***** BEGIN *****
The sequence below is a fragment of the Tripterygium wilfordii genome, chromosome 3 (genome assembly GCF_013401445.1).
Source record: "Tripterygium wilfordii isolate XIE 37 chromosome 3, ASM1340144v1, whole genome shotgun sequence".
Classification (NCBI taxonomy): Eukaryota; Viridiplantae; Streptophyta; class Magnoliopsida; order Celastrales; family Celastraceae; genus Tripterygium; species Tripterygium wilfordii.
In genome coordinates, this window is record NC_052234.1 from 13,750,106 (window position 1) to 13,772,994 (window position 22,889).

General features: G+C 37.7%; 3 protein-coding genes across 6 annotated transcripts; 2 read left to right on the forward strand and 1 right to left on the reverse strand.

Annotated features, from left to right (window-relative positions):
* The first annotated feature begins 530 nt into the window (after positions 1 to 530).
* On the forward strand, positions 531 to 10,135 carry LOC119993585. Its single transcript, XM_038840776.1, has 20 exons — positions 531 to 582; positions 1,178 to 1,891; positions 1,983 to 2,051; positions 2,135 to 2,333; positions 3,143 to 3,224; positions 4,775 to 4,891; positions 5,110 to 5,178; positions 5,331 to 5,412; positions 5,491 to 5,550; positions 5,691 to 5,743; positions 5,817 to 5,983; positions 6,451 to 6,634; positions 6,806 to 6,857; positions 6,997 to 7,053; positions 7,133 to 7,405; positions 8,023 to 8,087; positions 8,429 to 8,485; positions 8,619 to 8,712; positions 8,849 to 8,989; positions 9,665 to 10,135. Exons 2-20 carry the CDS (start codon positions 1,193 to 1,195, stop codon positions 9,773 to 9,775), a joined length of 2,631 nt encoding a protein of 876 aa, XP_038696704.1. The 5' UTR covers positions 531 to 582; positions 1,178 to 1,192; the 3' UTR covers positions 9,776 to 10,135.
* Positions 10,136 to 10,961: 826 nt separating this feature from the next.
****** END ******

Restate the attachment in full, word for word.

The sequence below is a fragment of the Tripterygium wilfordii genome, chromosome 3 (genome assembly GCF_013401445.1).
Source record: "Tripterygium wilfordii isolate XIE 37 chromosome 3, ASM1340144v1, whole genome shotgun sequence".
Classification (NCBI taxonomy): Eukaryota; Viridiplantae; Streptophyta; class Magnoliopsida; order Celastrales; family Celastraceae; genus Tripterygium; species Tripterygium wilfordii.
In genome coordinates, this window is record NC_052234.1 from 13,750,106 (window position 1) to 13,772,994 (window position 22,889).

General features: G+C 37.7%; 3 protein-coding genes across 6 annotated transcripts; 2 read left to right on the forward strand and 1 right to left on the reverse strand.

Annotated features, from left to right (window-relative positions):
* The first annotated feature begins 530 nt into the window (after positions 1 to 530).
* On the forward strand, positions 531 to 10,135 carry LOC119993585. Its single transcript, XM_038840776.1, has 20 exons — positions 531 to 582; positions 1,178 to 1,891; positions 1,983 to 2,051; positions 2,135 to 2,333; positions 3,143 to 3,224; positions 4,775 to 4,891; positions 5,110 to 5,178; positions 5,331 to 5,412; positions 5,491 to 5,550; positions 5,691 to 5,743; positions 5,817 to 5,983; positions 6,451 to 6,634; positions 6,806 to 6,857; positions 6,997 to 7,053; positions 7,133 to 7,405; positions 8,023 to 8,087; positions 8,429 to 8,485; positions 8,619 to 8,712; positions 8,849 to 8,989; positions 9,665 to 10,135. Exons 2-20 carry the CDS (start codon positions 1,193 to 1,195, stop codon positions 9,773 to 9,775), a joined length of 2,631 nt encoding a protein of 876 aa, XP_038696704.1. The 5' UTR covers positions 531 to 582; positions 1,178 to 1,192; the 3' UTR covers positions 9,776 to 10,135.
* Positions 10,136 to 10,961: 826 nt separating this feature from the next.